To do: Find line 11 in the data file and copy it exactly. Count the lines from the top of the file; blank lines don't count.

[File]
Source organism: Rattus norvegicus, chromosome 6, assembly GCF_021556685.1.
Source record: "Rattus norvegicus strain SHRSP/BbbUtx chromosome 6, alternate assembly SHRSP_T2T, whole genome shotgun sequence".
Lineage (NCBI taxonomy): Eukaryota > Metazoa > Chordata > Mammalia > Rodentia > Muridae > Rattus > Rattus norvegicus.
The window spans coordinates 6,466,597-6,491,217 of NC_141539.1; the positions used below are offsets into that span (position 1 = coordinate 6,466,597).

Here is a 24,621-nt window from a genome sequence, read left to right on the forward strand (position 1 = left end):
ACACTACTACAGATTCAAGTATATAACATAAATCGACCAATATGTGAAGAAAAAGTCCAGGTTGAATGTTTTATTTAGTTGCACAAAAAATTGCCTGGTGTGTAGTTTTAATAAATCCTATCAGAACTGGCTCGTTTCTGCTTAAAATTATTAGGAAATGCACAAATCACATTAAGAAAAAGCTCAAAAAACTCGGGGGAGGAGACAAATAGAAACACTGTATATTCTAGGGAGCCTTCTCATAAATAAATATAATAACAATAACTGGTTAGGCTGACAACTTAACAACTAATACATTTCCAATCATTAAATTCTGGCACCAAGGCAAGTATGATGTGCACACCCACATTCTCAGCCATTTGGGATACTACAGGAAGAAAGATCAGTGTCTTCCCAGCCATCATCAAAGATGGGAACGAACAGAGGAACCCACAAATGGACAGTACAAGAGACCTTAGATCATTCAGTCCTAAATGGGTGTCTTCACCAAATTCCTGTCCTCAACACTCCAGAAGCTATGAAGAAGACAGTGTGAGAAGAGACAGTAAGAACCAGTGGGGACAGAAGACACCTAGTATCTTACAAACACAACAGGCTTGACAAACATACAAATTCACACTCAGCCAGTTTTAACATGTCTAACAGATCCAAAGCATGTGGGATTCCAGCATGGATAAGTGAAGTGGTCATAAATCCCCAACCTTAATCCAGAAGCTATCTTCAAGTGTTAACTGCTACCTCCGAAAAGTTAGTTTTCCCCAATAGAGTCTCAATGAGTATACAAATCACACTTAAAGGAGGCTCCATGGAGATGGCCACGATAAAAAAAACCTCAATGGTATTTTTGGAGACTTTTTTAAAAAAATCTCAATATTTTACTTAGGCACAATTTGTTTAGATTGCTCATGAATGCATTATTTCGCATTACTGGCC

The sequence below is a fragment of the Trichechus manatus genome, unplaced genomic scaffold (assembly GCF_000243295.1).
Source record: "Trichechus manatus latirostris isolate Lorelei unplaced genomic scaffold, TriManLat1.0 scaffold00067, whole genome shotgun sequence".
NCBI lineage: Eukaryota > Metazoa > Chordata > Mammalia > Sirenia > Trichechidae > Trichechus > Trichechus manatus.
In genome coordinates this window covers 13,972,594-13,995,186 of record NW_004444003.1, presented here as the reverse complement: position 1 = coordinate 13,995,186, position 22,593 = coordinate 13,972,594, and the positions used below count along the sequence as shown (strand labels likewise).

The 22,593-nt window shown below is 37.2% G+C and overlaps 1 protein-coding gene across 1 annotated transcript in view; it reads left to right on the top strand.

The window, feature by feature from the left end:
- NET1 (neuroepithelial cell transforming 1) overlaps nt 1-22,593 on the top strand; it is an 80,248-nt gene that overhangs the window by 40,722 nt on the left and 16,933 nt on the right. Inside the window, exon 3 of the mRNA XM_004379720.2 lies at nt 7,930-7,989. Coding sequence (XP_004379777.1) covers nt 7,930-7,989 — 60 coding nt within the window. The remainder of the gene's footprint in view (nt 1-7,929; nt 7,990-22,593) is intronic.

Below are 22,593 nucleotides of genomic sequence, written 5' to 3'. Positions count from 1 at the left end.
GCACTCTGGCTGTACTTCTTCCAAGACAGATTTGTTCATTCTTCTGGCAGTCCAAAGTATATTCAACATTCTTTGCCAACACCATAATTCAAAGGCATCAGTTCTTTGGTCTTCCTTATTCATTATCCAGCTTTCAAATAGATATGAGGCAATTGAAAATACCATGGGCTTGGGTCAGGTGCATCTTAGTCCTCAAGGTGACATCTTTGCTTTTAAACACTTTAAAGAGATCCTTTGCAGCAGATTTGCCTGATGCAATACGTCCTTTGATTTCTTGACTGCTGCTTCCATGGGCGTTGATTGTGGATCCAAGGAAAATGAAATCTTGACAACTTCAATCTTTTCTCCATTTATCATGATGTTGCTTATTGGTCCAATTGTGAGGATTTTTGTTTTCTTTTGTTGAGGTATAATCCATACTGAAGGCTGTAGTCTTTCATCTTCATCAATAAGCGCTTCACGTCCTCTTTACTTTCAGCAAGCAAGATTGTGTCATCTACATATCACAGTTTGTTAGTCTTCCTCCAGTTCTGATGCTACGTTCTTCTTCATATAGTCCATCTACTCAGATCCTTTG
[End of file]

The 22,593-nt window shown below is 37.2% G+C and overlaps 1 protein-coding gene across 1 annotated transcript in view; it reads left to right on the top strand.